Calvin London (firstname.lastname@example.org) is the Founder and Principal Consultant of The Compliance Concierge.
Compliance programs are a cornerstone of the healthcare sector. Regardless of whether you are in industry, hospital, or nursing, the expectation is that your organization will have a compliance program. Have you ever sat back and thought, “My compliance program doesn’t work”?
You invested resources into creating this program, and now it doesn’t work. You have set up policies and procedures, which you always seem to be updating, and still there are noncompliance events and inconsistent behaviours everywhere. No one seems to care about it; it is just there!
Maybe you did a good job of setting up a compliance framework, but it was never given life. Compliance programs have to live and breathe to be successful, and they need passion behind them to be truly successful.
Why doesn’t my compliance program work? Here are six possible reasons why it may not be working and suggestions as to how to overcome them.
The success of a compliance program is based on consistency across all aspects of the program. The ultimate aim of the program is to create consistent behaviour and to provide reference for the expected behaviours of all employees in your organization. Everybody from the CEO down to the lowest position in your organization should be subjected to the same standard of expectation—consistent compliance.
That does not mean, using training as an example, that all employees have to be trained in everything. There are no doubt certain tasks associated with the implementation of the compliance program that will be more relevant to some employees than others. At a minimum, the principles of your program and the expectations behind its policies and processes should be understood by everyone. Consistency is the backbone of any compliance program.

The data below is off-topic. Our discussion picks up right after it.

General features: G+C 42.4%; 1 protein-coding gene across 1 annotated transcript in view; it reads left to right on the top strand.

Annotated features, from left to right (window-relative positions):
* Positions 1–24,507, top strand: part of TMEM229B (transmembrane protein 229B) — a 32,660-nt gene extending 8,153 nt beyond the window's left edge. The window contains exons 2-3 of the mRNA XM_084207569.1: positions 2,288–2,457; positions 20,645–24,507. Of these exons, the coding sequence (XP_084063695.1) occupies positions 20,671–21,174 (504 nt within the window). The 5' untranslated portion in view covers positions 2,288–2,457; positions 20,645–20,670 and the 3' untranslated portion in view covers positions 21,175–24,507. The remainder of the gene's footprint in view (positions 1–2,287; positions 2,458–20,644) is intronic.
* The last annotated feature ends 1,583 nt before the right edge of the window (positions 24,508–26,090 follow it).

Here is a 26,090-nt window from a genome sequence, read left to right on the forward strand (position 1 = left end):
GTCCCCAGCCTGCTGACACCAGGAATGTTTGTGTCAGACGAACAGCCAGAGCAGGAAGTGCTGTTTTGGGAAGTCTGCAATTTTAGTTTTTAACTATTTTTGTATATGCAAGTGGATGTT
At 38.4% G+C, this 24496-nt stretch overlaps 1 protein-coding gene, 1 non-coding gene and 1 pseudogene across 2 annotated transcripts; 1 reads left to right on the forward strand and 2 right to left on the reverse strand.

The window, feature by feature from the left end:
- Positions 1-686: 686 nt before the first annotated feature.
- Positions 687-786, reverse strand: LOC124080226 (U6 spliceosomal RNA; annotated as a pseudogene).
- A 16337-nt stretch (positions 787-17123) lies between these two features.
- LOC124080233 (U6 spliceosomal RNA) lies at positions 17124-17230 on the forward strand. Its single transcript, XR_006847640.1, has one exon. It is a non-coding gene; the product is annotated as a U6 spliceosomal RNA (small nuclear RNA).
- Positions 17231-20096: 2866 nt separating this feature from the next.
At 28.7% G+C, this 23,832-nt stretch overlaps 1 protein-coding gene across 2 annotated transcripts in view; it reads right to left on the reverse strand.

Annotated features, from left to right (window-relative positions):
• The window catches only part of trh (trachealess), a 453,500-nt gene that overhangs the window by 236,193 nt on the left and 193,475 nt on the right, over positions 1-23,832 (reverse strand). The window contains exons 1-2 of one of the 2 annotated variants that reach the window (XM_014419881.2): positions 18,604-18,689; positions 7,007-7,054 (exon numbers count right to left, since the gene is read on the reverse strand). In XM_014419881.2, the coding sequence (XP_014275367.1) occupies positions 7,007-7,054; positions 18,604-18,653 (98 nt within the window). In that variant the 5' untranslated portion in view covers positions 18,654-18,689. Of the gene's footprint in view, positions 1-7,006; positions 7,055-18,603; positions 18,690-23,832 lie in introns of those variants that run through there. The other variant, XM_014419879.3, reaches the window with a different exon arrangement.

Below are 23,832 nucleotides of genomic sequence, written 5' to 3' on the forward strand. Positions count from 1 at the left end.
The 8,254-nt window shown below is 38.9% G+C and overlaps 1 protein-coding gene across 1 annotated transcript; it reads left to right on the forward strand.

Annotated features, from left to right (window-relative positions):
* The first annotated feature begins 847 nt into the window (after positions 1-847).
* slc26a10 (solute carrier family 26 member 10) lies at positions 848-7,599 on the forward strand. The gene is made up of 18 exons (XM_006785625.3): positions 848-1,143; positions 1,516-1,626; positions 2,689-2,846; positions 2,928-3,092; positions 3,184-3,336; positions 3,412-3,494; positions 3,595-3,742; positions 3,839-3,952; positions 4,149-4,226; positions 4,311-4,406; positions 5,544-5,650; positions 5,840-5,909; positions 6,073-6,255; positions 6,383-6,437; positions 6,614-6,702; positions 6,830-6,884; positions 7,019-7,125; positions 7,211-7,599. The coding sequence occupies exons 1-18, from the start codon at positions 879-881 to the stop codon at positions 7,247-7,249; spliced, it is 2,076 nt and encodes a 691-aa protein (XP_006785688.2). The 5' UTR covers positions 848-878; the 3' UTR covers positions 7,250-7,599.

You are not walking the walk
You have talked it up, put it in place, but you are not following through with walking the walk. Like any program, it cannot be introduced with a fanfare of excitement and then left. It will need constant care and attention and periodic reminders to the organization of its purpose. It is also important to show people the value of the program. If you have done such a great job that you have no compliance concerns, there are plenty of examples in the broader sector that can be used to demonstrate the failings of a program (and the consequences) and where the value of your policies and/or processes may be.
When the ISO 9001 quality standard was first introduced, it became the gold stamp to show that organizations had a quality system and in many parts of the world was required by governments to be considered as an approved vendor. This was a great example of where a program (much like a compliance program) was introduced—usually by consultants—but just sat there. Yes, the organization became certified, and they had five of six folders to show for it, but no one walked the walk. Its value was not expressed; it was not consistently used (if at all); and at the first annual recertification, the company lost their certification.
The best program on paper may not be the best program in practice. A compliance program is only as good as the results it produces.